China has been rapidly acquiring stakes in the region’s oil and gas fields and it controls 24 per cent of Kazakhstan’s oil production13 and China National Petroleum has invested approximately US $10 billion in Kazakhstan alone since 199714. Beijing is working towards realization of its ambitious aim of connecting its oil and gas acquisitions to a vast network of pipelines being laid by it to quench its growing thirst for energy. The 2,238 km Sino-Kazakh pipeline which will connect the energy fields of the Caspian to the Dostyk-Alashankou border post and then feed into China’s domestic pipeline network is estimated to supply 20 billion tons of oil, about 5% of China’s crude oil imports.15 However, even more ambitious has been the Sino-Turkmen gas pipeline constructed at a cost of US $7 billion; it will supply 30 billion cubic meters (bcm) of gas to China. What is remarkable is Beijing’s success in drawing together Turkmenistan, Uzbekistan and Kazakhstan into a common pipeline network with the latter two supplying about a third of the gas requirements to China.16 Although Beijing was a late entrant in the Central Asian energy market not only has it successfully broken the monopoly of state owned Russian giant Gazprom but it also commands a distinctive edge vis-a-vis other potential competitors such as India17. The commissioning of these pipelines is also symbolic of China’s immense political will to secure its energy needs as also the power shift underway in Central Asia, away from traditional hegemon Russia towards China. The pipelines are envisaged by Beijing as reducing its overt dependence on shipment of oil by tankers through the Malaca Straits, which are under the control of the United States.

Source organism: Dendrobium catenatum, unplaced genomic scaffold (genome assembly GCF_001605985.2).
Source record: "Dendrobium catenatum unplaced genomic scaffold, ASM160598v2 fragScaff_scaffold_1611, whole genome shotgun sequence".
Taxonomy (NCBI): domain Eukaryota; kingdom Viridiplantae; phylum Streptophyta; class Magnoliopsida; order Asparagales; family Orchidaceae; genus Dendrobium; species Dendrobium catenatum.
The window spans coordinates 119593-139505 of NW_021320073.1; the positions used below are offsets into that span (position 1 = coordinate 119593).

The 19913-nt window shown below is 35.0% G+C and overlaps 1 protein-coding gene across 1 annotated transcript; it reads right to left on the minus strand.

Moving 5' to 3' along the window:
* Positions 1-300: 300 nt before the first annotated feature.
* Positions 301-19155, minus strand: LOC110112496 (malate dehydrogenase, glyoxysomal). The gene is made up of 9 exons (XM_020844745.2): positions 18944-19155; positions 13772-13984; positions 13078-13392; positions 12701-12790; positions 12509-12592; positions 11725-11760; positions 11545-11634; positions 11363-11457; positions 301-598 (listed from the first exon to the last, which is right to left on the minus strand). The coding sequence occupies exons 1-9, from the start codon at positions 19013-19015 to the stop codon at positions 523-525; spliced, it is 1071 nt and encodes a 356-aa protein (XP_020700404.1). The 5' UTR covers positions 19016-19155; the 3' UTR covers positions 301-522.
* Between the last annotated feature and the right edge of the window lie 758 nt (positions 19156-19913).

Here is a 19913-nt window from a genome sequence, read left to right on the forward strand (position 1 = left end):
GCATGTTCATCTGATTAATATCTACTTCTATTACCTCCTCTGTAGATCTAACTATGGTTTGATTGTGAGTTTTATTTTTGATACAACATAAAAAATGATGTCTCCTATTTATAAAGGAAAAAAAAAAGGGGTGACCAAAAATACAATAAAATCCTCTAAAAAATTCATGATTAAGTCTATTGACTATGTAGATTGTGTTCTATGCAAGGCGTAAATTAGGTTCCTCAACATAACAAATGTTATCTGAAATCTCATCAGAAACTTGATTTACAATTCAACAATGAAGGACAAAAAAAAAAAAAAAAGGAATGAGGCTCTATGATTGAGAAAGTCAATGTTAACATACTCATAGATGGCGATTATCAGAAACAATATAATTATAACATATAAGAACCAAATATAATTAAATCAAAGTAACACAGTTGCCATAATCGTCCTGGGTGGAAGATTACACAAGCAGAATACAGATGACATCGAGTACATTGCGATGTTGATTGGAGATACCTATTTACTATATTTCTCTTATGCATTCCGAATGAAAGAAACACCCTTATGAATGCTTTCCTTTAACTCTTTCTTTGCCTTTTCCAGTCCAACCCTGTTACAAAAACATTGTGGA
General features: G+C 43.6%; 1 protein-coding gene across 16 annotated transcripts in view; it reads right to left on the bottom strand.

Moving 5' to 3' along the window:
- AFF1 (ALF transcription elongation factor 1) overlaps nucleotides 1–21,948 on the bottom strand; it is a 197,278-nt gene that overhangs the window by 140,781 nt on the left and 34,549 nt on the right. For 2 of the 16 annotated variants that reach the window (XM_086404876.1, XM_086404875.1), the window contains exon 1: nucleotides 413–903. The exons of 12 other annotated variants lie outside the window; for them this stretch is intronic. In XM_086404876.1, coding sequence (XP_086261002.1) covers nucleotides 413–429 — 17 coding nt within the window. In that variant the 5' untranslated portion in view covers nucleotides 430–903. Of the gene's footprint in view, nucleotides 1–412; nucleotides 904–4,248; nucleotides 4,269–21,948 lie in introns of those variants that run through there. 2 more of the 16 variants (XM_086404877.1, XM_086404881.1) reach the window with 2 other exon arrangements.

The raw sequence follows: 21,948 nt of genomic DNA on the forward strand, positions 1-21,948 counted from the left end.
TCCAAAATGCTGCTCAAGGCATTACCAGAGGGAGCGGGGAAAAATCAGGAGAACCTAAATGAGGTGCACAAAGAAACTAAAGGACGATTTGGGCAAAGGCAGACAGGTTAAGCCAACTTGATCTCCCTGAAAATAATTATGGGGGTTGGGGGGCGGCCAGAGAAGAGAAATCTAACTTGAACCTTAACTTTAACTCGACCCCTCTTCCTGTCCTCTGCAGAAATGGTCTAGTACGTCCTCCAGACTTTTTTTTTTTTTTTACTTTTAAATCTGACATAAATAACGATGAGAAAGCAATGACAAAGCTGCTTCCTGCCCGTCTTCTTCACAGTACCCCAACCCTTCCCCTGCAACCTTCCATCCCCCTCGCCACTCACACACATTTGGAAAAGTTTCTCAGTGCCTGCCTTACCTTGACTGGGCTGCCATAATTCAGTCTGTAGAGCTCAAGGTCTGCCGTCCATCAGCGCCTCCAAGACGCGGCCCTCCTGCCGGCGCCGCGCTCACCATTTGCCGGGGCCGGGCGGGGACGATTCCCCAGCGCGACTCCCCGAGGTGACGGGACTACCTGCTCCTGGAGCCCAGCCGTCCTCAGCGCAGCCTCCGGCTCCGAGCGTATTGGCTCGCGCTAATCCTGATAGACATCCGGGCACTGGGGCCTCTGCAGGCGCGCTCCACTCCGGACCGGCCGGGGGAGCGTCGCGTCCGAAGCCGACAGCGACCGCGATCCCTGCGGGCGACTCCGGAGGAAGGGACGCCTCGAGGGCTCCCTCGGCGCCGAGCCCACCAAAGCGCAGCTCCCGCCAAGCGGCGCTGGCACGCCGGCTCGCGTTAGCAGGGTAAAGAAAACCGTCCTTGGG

Apart from pipelines Beijing is also using its financial muscle to smoothen out potential competition to its energy ambitions in Central Asia. At the 2009 Yekaterinberg summit of the SCO, Beijing offered a loan of US $10 billion to the CAR’s on the pretext of helping the CAR’s reeling under the impact of a global economic recession, but in effect the loans are seen as a tool being used by Beijing to edge its way into the regions energy resource base and ease out competition.18 Russia will be the immediate and most severe casualty of the Chinese offensive in the energy sector in Central Asia.